The walking hat-rack is back. The new one that is. And he is on the hunt. What is more worrying is that he is hunting one that I had thought dead – the old Seelie King and part-time Huntsman, Llwyd.
I was busy getting the supplies brought back from various places and put back where they belonged in the vaults when I saw Wren by the tree. I took a break from the supply logistics to go say hello and ask after her sister. She had left Hadley in Dorina’s care in the hope that she would talk to her more if she wasn’t there, but as far as she knew, Dorina was taking good care of her and Helene had helped to fix her arm.
That reminded me that I needed to talk to Helene and apologise on Davor’s behalf. I mentioned to Wren that Helene had been giving the poor guy a hard time over the supplies being stored in her cottage. She laughed and agreed it wasn’t Davor’s fault. We started to walk to Helene’s cottage to see if she was there, but ran into Hadley on the way. She said that she had seen Helene at her cottage, cleaning. As I looked up, I saw Helene leaving the cottage and heading down out of the village.
I left Wren to look after Hadley and followed Helene, catching up with her in a small clearing where she was gathering mushrooms. I reminded her about wanting to know when people were going outside the village but softened it because she was an approved forager still. She apologised and said she had been meaning to collect the mushrooms earlier but had been distracted by all the business with Davor dumping stuff in her cottage. She needed to get them by the full moon. I apologised in behalf of Davor and pointed out that he was doing so on my orders and asked if she could cut him a little slack. She said that she would and then mentioned that he was being a little slow in the romancing, and was still bringing her flowers. I told her that he was out of practice, reminding her of how oblivious I had been when we first knew each other. Perhaps she should take the initiative and thank him with a kiss when he next brought flowers. I would have said more, but I saw some figures moving in the undergrowth nearby – cŵn!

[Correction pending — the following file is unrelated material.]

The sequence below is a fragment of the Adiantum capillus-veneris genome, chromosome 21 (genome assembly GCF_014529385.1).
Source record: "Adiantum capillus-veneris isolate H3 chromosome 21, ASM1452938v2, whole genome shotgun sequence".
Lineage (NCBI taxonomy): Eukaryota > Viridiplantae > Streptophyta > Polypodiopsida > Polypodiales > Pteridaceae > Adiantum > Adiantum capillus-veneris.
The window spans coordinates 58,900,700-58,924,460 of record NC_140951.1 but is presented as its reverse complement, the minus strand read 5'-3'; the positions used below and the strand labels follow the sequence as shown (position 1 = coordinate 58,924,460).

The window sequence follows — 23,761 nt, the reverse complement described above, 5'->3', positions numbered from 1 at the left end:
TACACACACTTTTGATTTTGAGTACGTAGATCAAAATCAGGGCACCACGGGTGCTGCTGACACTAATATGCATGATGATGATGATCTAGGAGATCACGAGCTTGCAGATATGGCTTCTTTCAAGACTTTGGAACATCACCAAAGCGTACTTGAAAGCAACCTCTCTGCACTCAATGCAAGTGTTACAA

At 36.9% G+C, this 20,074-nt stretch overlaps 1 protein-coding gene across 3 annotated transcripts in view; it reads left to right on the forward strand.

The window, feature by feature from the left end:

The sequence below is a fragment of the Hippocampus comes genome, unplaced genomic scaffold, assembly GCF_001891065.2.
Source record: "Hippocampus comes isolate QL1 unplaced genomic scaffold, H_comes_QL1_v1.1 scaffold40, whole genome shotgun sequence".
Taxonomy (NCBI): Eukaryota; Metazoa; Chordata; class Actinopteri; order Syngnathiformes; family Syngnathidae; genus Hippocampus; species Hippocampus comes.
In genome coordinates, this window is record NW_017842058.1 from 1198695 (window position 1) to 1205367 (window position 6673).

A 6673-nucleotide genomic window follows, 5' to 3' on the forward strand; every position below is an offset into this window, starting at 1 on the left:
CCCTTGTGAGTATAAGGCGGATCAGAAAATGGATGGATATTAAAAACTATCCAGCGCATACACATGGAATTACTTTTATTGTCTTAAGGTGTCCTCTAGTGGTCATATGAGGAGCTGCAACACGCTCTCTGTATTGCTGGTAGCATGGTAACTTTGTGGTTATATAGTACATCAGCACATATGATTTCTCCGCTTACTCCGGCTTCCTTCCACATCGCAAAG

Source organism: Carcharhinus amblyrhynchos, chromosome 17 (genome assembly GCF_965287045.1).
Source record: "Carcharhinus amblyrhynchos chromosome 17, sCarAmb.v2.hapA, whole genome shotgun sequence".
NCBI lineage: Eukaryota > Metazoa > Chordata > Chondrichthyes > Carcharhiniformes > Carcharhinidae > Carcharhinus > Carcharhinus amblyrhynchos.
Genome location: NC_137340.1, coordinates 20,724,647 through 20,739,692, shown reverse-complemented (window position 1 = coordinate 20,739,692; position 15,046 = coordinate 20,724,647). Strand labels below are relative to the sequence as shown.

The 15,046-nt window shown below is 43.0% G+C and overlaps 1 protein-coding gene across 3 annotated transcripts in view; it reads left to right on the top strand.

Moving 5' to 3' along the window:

I gently moved Helene behind me and stood between her and the cŵn, fearing that their master might be somewhere around. Until Helene had mentioned her picking habits, I had forgotten it was full moon. Sure enough, the antlered figure appeared out of the gloom. It was, so far as I could tell, the new one. He appeared to be mildly amused, saying “What have we here.”